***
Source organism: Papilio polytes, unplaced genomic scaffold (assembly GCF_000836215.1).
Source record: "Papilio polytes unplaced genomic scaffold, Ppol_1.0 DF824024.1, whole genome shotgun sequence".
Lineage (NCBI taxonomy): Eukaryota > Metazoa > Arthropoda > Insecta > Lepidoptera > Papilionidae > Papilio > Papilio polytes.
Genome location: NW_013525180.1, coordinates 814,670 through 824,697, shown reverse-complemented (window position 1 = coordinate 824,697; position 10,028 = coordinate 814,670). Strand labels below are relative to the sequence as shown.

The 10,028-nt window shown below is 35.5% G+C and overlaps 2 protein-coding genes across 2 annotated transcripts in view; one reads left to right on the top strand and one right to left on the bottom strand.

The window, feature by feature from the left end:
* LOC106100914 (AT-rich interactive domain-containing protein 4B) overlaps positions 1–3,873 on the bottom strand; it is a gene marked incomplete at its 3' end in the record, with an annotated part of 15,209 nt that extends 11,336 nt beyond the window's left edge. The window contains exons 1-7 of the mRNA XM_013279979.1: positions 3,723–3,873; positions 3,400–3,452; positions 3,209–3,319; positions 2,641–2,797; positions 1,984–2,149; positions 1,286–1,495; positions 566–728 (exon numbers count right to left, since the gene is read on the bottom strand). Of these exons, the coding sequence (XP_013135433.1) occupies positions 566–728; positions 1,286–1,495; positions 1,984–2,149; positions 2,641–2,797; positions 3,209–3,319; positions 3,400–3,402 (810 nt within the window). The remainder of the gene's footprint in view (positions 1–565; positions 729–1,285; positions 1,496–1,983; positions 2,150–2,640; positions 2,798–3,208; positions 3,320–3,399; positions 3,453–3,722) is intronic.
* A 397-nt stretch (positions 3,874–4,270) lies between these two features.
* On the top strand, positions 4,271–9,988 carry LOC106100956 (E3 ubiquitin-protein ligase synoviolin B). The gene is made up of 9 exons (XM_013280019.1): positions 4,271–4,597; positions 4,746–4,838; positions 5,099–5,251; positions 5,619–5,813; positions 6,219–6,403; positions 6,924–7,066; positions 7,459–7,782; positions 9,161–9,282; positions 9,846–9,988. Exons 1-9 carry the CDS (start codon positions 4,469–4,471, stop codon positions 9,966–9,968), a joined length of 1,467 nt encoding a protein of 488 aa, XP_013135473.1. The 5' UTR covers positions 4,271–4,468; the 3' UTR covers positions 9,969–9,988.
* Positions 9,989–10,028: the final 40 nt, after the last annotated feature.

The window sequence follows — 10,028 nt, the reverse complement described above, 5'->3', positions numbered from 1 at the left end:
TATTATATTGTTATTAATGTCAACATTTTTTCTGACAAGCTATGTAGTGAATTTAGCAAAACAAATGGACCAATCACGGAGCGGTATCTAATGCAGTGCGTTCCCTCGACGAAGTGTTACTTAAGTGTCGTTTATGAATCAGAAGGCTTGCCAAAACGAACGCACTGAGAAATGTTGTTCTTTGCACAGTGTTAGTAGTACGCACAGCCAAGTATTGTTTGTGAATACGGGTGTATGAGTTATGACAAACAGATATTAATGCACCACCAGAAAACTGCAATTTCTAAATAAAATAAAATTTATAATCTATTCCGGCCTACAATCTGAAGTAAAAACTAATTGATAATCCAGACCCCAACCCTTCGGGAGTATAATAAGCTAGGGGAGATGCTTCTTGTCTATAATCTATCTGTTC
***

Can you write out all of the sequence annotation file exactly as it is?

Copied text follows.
Source organism: Papilio polytes, unplaced genomic scaffold (assembly GCF_000836215.1).
Source record: "Papilio polytes unplaced genomic scaffold, Ppol_1.0 DF824024.1, whole genome shotgun sequence".
Lineage (NCBI taxonomy): Eukaryota > Metazoa > Arthropoda > Insecta > Lepidoptera > Papilionidae > Papilio > Papilio polytes.
Genome location: NW_013525180.1, coordinates 814,670 through 824,697, shown reverse-complemented (window position 1 = coordinate 824,697; position 10,028 = coordinate 814,670). Strand labels below are relative to the sequence as shown.

The 10,028-nt window shown below is 35.5% G+C and overlaps 2 protein-coding genes across 2 annotated transcripts in view; one reads left to right on the top strand and one right to left on the bottom strand.

The window, feature by feature from the left end:
* LOC106100914 (AT-rich interactive domain-containing protein 4B) overlaps positions 1–3,873 on the bottom strand; it is a gene marked incomplete at its 3' end in the record, with an annotated part of 15,209 nt that extends 11,336 nt beyond the window's left edge. The window contains exons 1-7 of the mRNA XM_013279979.1: positions 3,723–3,873; positions 3,400–3,452; positions 3,209–3,319; positions 2,641–2,797; positions 1,984–2,149; positions 1,286–1,495; positions 566–728 (exon numbers count right to left, since the gene is read on the bottom strand). Of these exons, the coding sequence (XP_013135433.1) occupies positions 566–728; positions 1,286–1,495; positions 1,984–2,149; positions 2,641–2,797; positions 3,209–3,319; positions 3,400–3,402 (810 nt within the window). The remainder of the gene's footprint in view (positions 1–565; positions 729–1,285; positions 1,496–1,983; positions 2,150–2,640; positions 2,798–3,208; positions 3,320–3,399; positions 3,453–3,722) is intronic.
* A 397-nt stretch (positions 3,874–4,270) lies between these two features.
* On the top strand, positions 4,271–9,988 carry LOC106100956 (E3 ubiquitin-protein ligase synoviolin B). The gene is made up of 9 exons (XM_013280019.1): positions 4,271–4,597; positions 4,746–4,838; positions 5,099–5,251; positions 5,619–5,813; positions 6,219–6,403; positions 6,924–7,066; positions 7,459–7,782; positions 9,161–9,282; positions 9,846–9,988. Exons 1-9 carry the CDS (start codon positions 4,469–4,471, stop codon positions 9,966–9,968), a joined length of 1,467 nt encoding a protein of 488 aa, XP_013135473.1. The 5' UTR covers positions 4,271–4,468; the 3' UTR covers positions 9,969–9,988.
* Positions 9,989–10,028: the final 40 nt, after the last annotated feature.

The window sequence follows — 10,028 nt, the reverse complement described above, 5'->3', positions numbered from 1 at the left end:
TATTATATTGTTATTAATGTCAACATTTTTTCTGACAAGCTATGTAGTGAATTTAGCAAAACAAATGGACCAATCACGGAGCGGTATCTAATGCAGTGCGTTCCCTCGACGAAGTGTTACTTAAGTGTCGTTTATGAATCAGAAGGCTTGCCAAAACGAACGCACTGAGAAATGTTGTTCTTTGCACAGTGTTAGTAGTACGCACAGCCAAGTATTGTTTGTGAATACGGGTGTATGAGTTATGACAAACAGATATTAATGCACCACCAGAAAACTGCAATTTCTAAATAAAATAAAATTTATAATCTATTCCGGCCTACAATCTGAAGTAAAAACTAATTGATAATCCAGACCCCAACCCTTCGGGAGTATAATAAGCTAGGGGAGATGCTTCTTGTCTATAATCTATCTGTTC